Referring to any Federico Fellini film as a lost gem might seem rather absurd - after all, this is a name that is instantly recognisable to many, a name that has almost become a byword for Italian and European auteur cinema. One just needs to think about his Academy Award winning 1960 film, La Dolce Vita, a work that has helped create a certain popular idea of Italian lifestyle (and has even provided us with the eponym 'paparazzo').
In 1968, Fellini collaborated with Roger Vadim and Louis Malle on a portmanteau film, Spirits of the Dead. Anthology films were very popular in 1960s European film production, and, maybe because of their very nature, were usually met with mixed reviews. A personal favourite of mine is Boccaccio 70, a film that should be sought out not only for Fellini's solid contribution with Le Tentazioni del Dottor Antonio, but also for Mario Monicelli's smart and yet very tender satire, Renzo e Luciana.
Spirits of the Dead had a long and suffered production: French producer Raymond Eger wanted to make a film featuring seven Edgar Allan Poe stories with a different director for each episode but only three of his original choices accepted. Orson Welles, Luchino Visconti, and Claude Chabrol all declined the offer. Fellini was lured into the idea by co-producer Alberto Grimaldi because he hadn't worked in two years (his sci-fi project The Voyage of G. Mastorna had collapsed in pre-production) and needed the money.
Fellini's segment Toby Dammit shares very little with its Poe source - instead, what is we have is sheer excess, a drugged, apocalyptic romp that cuts right through the heart of post-economic miracle jet-set society. Terence Stamp plays a successful but disintegrating English actor arriving in Rome to play the part of Jesus in a ‘Catholic Western’. The film is a Faustian nightmare right from the beginning: strong, clashing hues reinforce the hallucinatory aspect of almost every sequence. A sinister vision, a pale little girl with a bouncing ball, haunts the protagonist - he thinks she looks like “an absurd mime act”. Nino Rota’s score can only be defined as a hellish and discordant sound collage. The usual gallery of grotesque characters (journalists, fashion models, television personalities, sycophants) Fellini loved to mock take on a whole new infernal aspect – these are real monsters with no redeeming qualities.
The film makes effective use of subjective point-of-view shots: we are seeing the world through the eyes of Toby, who, exhausted by what surrounds him and unconfident about his abilities as an actor, goes through an extreme range of emotional states. He is an unreliable, but terribly sharp narrator; he is the reason why the film also works as a pungent satire of the entertainment industry. Toby insults a female broadcaster during an interview (“Is it true you’ve done unsavoury jobs?” “Yes, but I’ve never been a TV reporter”) and then spends most of the evening at an awards ceremony wallowing in booze and self-pity. When he is presented to the audience as a great Shakespearian actor, he delivers part of the monologue from Macbeth, confesses he is a failure as an artist and leaves the stage to go for a drive in his new Ferrari. He speeds through the labyrinth-like streets of Rome’s outer suburbs in an effort to leave the city. Soon he finds he is unable to escape: he repeatedly comes across dead ends, road blocks and, in an absurdist twist, cardboard cut-outs of people. He finally gets to a collapsing bridge where he sees the demon-girl again and decides to make a final, defiant jump into the abyss – with horrific consequences.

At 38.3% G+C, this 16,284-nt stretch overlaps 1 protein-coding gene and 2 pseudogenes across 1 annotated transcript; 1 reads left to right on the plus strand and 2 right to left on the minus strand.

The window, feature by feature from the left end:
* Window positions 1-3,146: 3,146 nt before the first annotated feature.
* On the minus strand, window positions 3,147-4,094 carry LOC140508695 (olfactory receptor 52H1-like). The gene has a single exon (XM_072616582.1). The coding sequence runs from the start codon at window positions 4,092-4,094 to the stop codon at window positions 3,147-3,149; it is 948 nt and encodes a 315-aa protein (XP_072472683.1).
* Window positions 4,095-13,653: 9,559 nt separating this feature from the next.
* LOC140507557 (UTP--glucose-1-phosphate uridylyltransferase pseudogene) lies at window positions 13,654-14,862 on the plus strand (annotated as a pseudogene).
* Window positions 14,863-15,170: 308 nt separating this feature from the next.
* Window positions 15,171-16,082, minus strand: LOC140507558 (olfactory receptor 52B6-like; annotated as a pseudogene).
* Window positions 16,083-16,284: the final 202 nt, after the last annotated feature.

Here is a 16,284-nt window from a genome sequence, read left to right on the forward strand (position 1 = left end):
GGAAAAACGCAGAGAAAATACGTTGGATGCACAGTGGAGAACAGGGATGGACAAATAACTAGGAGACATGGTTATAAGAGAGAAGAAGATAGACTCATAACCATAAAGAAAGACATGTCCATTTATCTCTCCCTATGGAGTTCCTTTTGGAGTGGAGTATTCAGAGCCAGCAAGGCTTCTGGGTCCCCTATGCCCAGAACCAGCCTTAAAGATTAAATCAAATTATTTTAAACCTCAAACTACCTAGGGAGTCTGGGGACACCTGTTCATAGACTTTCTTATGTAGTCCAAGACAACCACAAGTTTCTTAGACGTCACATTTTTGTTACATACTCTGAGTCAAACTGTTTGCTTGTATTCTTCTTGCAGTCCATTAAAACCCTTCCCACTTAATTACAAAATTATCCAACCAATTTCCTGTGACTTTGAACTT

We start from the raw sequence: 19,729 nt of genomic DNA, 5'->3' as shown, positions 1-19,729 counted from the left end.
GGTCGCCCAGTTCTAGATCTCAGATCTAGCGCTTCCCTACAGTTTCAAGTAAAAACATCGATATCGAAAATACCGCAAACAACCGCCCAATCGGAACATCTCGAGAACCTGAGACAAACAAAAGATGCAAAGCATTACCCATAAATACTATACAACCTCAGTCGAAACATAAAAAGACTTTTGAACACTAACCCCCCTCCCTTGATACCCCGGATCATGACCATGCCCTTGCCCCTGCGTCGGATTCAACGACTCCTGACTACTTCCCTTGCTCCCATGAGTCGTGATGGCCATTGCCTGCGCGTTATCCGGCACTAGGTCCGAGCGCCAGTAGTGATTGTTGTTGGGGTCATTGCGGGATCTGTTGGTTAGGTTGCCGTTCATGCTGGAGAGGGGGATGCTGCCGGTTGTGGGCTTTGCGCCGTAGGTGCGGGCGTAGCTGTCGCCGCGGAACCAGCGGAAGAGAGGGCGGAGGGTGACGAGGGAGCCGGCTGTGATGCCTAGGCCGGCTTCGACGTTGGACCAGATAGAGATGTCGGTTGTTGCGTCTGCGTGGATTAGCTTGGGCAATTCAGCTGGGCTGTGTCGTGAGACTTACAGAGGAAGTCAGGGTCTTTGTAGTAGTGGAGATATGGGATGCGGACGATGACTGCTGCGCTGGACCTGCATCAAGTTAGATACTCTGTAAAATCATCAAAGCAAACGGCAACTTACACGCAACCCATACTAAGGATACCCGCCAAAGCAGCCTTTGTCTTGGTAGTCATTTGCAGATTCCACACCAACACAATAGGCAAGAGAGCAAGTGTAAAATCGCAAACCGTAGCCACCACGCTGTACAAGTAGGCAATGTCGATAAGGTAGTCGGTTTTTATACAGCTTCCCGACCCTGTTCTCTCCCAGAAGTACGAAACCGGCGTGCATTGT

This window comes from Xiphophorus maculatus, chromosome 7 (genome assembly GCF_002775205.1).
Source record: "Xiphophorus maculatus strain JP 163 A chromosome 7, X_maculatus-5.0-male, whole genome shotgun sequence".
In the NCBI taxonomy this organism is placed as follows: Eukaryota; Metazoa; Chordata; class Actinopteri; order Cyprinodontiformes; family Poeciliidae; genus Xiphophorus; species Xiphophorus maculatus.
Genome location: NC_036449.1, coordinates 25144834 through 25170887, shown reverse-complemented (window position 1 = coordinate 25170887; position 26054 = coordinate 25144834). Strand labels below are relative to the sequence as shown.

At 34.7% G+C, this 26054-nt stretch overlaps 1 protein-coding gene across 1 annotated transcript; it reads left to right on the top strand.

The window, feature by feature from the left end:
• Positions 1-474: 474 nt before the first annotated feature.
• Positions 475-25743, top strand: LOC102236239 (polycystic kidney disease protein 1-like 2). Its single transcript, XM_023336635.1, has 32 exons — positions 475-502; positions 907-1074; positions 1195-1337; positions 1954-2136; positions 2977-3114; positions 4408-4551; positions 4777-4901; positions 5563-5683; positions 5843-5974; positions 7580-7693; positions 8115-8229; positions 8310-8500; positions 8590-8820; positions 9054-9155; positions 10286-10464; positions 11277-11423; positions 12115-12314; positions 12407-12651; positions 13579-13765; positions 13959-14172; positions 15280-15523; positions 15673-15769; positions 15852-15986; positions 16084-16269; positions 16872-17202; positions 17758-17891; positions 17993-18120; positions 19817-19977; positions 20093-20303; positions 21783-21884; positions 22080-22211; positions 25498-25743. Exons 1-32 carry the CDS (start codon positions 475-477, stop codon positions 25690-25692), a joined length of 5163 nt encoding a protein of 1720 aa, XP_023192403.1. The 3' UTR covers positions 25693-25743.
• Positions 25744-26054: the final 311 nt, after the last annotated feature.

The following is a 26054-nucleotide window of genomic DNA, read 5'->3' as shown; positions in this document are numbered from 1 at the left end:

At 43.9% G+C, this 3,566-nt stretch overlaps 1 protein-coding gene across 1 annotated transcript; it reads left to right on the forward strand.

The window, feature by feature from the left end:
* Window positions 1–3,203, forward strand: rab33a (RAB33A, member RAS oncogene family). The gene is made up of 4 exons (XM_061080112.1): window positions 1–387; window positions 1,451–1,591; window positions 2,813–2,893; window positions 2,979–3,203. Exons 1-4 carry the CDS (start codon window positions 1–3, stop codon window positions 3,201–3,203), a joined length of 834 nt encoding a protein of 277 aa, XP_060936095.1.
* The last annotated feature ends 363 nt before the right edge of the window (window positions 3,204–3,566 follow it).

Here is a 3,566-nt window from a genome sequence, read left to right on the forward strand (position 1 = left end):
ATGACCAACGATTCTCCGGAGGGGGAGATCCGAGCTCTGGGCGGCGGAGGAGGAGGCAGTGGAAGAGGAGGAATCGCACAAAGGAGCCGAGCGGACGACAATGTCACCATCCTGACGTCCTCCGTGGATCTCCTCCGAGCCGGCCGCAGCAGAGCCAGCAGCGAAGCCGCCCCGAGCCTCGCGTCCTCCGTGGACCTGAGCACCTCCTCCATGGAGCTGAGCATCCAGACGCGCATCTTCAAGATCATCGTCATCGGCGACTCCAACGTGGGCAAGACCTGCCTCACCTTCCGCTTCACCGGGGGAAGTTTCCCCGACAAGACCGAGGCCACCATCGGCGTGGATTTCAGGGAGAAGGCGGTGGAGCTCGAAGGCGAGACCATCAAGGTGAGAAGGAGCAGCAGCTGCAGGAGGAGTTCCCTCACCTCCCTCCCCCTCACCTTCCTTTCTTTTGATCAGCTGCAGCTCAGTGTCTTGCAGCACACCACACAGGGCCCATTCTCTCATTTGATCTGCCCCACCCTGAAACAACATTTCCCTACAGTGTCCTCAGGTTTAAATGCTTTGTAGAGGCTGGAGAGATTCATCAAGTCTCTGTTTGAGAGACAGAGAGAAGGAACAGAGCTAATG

Toby Dammit was Fellini’s 11th film and an incredibly successful attempt at a horror story, a genre that had been in demand in Italy since the early 1960s. The director was open to all sorts of influences and borrowed heavily from vernacular and popular culture - for instance, he constantly found inspiration in variety shows and the circus. He was also interested in genre cinema: he credited the 1926 peplum Maciste in Hell as the film that inspired him to become a director. With Toby Dammit he gives the impression of being fully aware of the rich heritage of Italian horror. With its use of vibrant primary colours, technical flourishes and exaggerated camerawork, the film is stylistically close to Mario Bava’s mid-60s films, and even pays an explicit homage through the malevolent devil-girl haunting Toby – the same figure had appeared in Bava’s Kill, Baby, Kill (1966). In my eyes, Toby Dammit exemplifies something that really shouldn’t work - a marriage of high-art preoccupations and popular cinema’s formulaic structures and conventions. The latter has traditionally been neglected by mainstream critics and has only recently become a legitimate subject of study: it has moved on from fan sites and fanzines such as The Gore Gazette, Cinefantastique and Trashola to finally reach mainstream film culture (Italian B-movies featured at the Venice Film Festival and later at a 2006 Tate Modern cinema series) and academia. Many Giallo and horror films have been released on DVD for the first time by thriving young companies like Shameless and Arrow Films.
Toby Dammit is quite possibly my favourite Fellini film. The director, quite possibly shaken by the health and economic concerns he was going through at the time, exchanged his singular brand of surrealism for something a lot more unsettling: he took horror conventions to a whole new level of excess and nihilism and realised something truly unique. Go seek it out now, and you won't regret it.
'Toby Dammit' is avalaible on DVD (as part of 'Spirits of the Dead') thanks to Arrow Films.